Hillary Clinton made it clear this week that she is not just seeking votes, she is seeking to overhaul the way we vote. At speeches in Texas, Clinton railed against voter ID laws, praised efforts to expand early voting periods, and made the case for automatic voter registration. In the latter case, Clinton believes every American who turns 18 should be automatically registered to vote. She also would like to see everyone already over 18 registered in a similar way, though she declined to say how she would make this happen.
Clinton’s remarks on automatic voter registration come only months after President Obama mentioned the prospect of mandatory voting. Obama wasn’t proposing legislation by any means, but it’s clear that the Democrats feel the way forward is to get as many people to the polls as possible. Especially if the rules are so vague that even non-citizens are easily able to cast a ballot.
These proposals are difficult to fight because Republicans risk appearing as though they want to suppress certain voters when they make the case against these policies. And of course, that’s part of it. But that’s not all of it by a long shot. We owe it to our electoral system to make sure it is as free of fraud as we can get it. By following Clinton’s lead, it would be harder than ever to make sure that every vote is legitimate.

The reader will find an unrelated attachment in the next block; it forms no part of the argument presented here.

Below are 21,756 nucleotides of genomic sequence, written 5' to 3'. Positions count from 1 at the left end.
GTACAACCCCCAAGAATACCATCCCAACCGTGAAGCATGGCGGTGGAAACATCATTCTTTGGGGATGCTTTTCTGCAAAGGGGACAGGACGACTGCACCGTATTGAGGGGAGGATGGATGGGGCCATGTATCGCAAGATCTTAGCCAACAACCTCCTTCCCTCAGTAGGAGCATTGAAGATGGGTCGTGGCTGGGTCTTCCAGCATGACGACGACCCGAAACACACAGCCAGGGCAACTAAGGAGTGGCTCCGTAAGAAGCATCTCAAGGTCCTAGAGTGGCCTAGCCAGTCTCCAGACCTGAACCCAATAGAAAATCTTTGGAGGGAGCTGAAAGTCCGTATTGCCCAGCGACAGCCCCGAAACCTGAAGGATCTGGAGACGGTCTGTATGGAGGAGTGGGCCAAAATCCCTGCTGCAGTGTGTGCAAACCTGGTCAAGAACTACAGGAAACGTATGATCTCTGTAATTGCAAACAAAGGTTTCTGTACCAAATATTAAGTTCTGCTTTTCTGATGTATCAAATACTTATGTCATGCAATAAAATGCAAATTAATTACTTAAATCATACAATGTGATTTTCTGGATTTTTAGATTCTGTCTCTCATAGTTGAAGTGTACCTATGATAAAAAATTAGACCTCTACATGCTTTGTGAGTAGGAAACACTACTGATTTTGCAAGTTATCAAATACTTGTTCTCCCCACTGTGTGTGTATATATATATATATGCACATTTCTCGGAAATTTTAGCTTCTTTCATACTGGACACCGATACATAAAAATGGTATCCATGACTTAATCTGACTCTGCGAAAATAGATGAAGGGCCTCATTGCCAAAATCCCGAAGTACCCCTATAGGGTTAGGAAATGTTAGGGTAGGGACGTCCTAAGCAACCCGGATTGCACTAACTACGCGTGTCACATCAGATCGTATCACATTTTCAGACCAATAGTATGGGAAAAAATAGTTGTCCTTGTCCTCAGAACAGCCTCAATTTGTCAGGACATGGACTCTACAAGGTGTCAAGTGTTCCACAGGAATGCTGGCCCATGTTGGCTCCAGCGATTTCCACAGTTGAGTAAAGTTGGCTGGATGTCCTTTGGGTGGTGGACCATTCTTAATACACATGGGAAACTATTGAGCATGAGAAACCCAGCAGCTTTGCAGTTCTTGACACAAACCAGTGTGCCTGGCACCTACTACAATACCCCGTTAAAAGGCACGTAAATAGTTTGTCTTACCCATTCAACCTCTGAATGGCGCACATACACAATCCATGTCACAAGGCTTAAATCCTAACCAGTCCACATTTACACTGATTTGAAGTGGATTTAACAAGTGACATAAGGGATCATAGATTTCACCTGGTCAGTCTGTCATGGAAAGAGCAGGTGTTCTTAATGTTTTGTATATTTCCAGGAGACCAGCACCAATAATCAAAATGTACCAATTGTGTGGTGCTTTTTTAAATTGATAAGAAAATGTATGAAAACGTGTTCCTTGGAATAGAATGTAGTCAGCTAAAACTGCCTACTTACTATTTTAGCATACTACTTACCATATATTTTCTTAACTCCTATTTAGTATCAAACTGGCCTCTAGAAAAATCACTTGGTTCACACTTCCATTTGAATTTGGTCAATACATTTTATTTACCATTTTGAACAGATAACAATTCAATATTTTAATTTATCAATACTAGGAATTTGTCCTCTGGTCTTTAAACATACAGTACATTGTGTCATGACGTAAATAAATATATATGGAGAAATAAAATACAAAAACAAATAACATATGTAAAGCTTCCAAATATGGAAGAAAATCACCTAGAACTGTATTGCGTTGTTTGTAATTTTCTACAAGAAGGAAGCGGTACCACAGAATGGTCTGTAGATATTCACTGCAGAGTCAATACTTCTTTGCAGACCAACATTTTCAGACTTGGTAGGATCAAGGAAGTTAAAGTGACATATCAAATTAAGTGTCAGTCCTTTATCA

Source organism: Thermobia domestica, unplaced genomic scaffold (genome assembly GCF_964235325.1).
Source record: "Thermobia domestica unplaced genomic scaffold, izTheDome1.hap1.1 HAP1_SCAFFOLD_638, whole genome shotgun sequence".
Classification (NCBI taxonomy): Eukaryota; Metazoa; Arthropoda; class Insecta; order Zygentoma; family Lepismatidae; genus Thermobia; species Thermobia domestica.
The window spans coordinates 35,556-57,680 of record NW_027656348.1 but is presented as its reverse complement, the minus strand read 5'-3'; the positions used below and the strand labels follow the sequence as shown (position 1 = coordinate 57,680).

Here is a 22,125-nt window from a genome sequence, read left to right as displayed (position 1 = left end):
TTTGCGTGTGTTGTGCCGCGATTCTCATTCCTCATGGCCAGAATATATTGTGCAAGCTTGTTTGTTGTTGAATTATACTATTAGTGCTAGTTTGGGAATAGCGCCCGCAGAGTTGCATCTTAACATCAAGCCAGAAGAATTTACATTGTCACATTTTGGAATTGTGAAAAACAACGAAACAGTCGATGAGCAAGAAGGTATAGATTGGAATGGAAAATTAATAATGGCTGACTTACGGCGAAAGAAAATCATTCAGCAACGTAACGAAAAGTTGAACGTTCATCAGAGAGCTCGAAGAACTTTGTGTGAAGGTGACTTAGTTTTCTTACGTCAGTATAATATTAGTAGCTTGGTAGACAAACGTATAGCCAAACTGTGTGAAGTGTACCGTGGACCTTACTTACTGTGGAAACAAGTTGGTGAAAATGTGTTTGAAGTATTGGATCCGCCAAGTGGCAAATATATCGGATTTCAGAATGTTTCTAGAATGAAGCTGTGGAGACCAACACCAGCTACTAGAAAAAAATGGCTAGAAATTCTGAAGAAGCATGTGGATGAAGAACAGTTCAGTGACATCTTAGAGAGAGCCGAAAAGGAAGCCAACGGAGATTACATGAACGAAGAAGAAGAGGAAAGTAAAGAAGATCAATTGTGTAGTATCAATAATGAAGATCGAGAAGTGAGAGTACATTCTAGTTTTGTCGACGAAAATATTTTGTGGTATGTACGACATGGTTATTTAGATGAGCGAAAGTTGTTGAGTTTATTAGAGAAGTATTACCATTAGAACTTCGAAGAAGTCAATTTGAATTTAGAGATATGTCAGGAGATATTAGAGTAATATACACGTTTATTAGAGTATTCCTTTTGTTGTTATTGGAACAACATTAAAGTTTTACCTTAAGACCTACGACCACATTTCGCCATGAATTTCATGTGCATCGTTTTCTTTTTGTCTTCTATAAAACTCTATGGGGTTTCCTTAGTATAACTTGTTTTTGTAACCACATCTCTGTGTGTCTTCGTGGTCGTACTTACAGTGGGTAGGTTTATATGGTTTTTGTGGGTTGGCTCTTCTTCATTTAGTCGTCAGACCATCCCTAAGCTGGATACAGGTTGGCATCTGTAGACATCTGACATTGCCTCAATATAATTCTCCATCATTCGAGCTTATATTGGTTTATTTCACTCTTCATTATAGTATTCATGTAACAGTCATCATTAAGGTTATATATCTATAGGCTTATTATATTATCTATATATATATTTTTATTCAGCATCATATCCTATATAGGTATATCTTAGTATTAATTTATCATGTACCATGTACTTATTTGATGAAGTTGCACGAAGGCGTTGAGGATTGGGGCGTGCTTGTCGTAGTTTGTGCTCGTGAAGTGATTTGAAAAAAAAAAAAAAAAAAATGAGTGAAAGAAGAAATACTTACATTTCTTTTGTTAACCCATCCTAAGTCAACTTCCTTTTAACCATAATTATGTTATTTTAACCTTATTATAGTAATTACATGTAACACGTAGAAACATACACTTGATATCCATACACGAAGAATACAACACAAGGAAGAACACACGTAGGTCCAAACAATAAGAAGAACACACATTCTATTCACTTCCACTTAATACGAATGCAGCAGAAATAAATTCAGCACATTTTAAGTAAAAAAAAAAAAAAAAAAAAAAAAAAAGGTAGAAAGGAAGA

Automatic registration and mandatory voting go to another problem, and it’s one worth pausing to consider. Quite frankly, what is the benefit to making it easier for people to vote? It’s already about as easy as it can get. When we start talking about making it even easier (or mandatory), what portion of the population are we reaching out to? We’re reaching out to those unwilling to endure even the tiniest burdens of participation. In other words, those who couldn’t care less about elections. Is our country improved by bringing these people into the voting booth?
True the Vote issued a statement that said, “Clinton’s embrace of mandatory or ‘universal’ voter registration may sound above reproach, but the actual means to accomplish such a policy would risk substantial voter dilution for citizens.”
As an American citizen, you have the right to make your voice heard. But those rights come with certain civic responsibilities. If you care enough to vote, you should care enough to get informed. If you care enough to vote, you should care enough to get registered. And if you don’t care enough to take these small steps, then maybe you don’t care enough to vote.
Clinton and Obama make it sound as though they want to make us a more democratic country. In truth, they want the ignorant, the illegal, and the fraudulent to decide elections from here on out. That is, after all, their constituency.